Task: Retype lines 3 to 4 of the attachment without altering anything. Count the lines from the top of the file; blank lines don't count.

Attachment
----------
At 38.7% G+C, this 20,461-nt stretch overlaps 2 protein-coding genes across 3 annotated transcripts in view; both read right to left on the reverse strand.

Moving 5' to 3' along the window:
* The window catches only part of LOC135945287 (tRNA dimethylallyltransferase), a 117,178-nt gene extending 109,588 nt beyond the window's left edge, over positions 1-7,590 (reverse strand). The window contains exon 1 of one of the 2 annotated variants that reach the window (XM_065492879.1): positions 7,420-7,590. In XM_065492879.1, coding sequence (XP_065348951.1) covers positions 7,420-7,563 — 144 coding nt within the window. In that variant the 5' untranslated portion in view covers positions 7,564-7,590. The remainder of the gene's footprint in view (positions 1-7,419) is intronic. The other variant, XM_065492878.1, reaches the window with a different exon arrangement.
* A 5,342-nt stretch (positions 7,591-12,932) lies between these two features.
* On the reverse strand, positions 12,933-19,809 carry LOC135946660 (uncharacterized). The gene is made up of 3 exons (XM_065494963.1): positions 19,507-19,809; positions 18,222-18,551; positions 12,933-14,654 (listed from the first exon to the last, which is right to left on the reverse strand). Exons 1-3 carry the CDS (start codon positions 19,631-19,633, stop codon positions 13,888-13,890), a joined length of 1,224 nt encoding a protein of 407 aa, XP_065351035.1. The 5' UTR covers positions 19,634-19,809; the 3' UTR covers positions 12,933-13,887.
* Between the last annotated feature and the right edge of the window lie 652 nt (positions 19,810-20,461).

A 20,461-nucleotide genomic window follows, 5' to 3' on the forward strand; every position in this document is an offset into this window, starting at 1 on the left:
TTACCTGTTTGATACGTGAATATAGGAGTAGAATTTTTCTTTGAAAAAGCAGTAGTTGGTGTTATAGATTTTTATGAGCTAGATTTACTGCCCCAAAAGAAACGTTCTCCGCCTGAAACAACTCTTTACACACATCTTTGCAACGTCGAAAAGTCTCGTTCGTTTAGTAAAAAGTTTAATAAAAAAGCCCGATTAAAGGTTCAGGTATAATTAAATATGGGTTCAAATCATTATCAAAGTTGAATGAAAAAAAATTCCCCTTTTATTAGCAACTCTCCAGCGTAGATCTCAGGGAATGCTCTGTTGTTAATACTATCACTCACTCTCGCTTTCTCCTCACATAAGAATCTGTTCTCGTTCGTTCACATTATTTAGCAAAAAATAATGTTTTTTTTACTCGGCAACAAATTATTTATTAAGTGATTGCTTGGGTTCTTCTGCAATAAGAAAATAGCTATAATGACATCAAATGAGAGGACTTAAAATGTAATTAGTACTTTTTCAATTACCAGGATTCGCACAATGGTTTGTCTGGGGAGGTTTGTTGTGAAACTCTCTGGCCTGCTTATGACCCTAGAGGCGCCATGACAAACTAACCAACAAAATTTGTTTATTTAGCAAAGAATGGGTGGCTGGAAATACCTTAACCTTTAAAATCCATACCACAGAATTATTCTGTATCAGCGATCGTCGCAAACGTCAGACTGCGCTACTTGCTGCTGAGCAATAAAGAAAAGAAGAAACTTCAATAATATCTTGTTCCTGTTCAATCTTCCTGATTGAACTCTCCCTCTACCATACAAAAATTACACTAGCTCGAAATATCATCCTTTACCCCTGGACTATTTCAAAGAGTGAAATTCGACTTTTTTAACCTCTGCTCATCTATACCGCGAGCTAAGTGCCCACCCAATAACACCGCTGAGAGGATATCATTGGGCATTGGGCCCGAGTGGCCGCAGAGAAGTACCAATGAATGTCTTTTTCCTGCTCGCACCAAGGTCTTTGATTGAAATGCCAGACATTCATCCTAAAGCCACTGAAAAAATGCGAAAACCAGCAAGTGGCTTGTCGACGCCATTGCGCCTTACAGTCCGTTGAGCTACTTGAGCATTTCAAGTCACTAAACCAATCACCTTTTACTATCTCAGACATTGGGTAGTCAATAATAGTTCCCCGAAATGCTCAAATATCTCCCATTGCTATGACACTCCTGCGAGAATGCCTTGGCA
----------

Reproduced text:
* The window catches only part of LOC135945287 (tRNA dimethylallyltransferase), a 117,178-nt gene extending 109,588 nt beyond the window's left edge, over positions 1-7,590 (reverse strand). The window contains exon 1 of one of the 2 annotated variants that reach the window (XM_065492879.1): positions 7,420-7,590. In XM_065492879.1, coding sequence (XP_065348951.1) covers positions 7,420-7,563 — 144 coding nt within the window. In that variant the 5' untranslated portion in view covers positions 7,564-7,590. The remainder of the gene's footprint in view (positions 1-7,419) is intronic. The other variant, XM_065492878.1, reaches the window with a different exon arrangement.
* A 5,342-nt stretch (positions 7,591-12,932) lies between these two features.